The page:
AS PRESSURE ramps up on the cattle industry to reduce emissions, a group of Central Queensland producers have taken a panel of scientists to task in an effort to better understand the challenges ahead.
Carbon was one of the main topics of the Clermont Beef Up forum, with the local research committee highlighting it as its main priority. The Central Queensland Beef Research Committee is one of many producer-les groups across the country who make recommendations to Meat & Livestock Australia to direct research funding.
While there was plenty of talk about the possibilities of the future, there was also plenty of confusion about how the cattle industry will reduce its emissions by 30 percent before 2030.
The most notable question came from John Burnett, (pictured) who asked the panel to put forward some “favourite” solutions in a similar fashion to the way bookies will be presenting the field at this week’s Melbourne Cup.
“I don’t want to back every horse, we have had 30 horses (solutions) in the last two days that are all going to make a difference, I want to know the favourites,” Mr Burnett said.
“I have $100,000 to invest in the next year, give me three horses to back that I stand a fair chance of winning in.”
CSIRO scientist Dr Ed Charmley promptly replied by saying “tropical legumes in pastures”.
Mr Burnett said “if you head towards Emerald, you will see a lot of tropical legumes on the stock route that we are all concerned about ( a reference to wild leucaena). Try another one.”
The question started a lengthy debate on some of the possible ways of making significant reductions in methane before 2030. Putting more cattle in feedlots, widespread use of feed additives in grazing systems and selective use of legumes were all canvassed.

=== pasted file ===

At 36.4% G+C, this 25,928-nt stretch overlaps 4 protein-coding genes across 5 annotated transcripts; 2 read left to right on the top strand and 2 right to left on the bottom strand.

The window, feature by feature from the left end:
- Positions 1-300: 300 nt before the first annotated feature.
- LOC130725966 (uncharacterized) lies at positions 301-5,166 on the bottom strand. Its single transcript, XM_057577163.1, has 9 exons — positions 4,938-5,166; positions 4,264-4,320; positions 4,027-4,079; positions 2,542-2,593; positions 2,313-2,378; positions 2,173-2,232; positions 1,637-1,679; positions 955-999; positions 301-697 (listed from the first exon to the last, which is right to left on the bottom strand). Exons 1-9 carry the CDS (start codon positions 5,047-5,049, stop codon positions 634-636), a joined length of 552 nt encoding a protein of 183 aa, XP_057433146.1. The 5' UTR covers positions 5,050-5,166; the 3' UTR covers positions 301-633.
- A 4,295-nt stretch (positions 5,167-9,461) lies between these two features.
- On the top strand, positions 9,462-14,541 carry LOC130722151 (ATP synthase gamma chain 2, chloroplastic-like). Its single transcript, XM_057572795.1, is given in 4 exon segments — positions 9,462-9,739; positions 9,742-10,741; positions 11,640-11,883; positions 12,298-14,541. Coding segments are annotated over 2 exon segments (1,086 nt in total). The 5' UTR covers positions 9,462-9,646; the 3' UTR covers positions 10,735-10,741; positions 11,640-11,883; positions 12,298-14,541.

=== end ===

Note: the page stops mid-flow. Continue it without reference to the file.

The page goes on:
But it seemed each solution had shortcomings.
More feedlots mean more grain, more water and potentially more cropping on marginal land. Feed additives in grazing systems are only in the early trial stage of development, albeit with some promising candidates. And as Mr Burnett mentioned, wild leucaena can make an awful mess in a table drain – although plenty of advances have been made in that field.
The discussion flowed into the morning tea break where a lot of people remarked “I’m glad everyone is just confused as me about it.”
Animal welfare must be considered
Carbon remained a theme in other presentations, with parasitologist and vet Matthew Playford addressing it in his presentation about buffalo fly, worm and tick control.
“Resistance to all the parasites is worsening, which is robbing our cattle of growth rates.”
Dr Playford said there was plenty of evidence linking increased worm egg counts with reduced weight gains.
“Average daily gains, as we know, is the main driver of productivity, profitability and greenhouse gas emissions.”
More carbon discussion
More talk about carbon is likely to follow the Clermont Beef Up forum, with a session on research priorities concluding that it was the main preference for research.
Qld Department of Agriculture senior scientist Dr Hayley McMillan said in the short term there was likely to be a reliance on offsets to meet targets in the short-term.
“Until we can get some of these methane inhibiting technologies into extensive grazing systems, we are going to be reliant on sequestration in woody vegetation and hopefully soil carbon as well,” Dr McMillan said.
“But the sequestration bucket is not infinite, when it is full it is full. So, we are going to need those methane inhibiting technologies.”
- Beef Central’s Eric Barker, editor of the Carbon Central platform, was MC for Saturday’s Beef Up forum carbon session.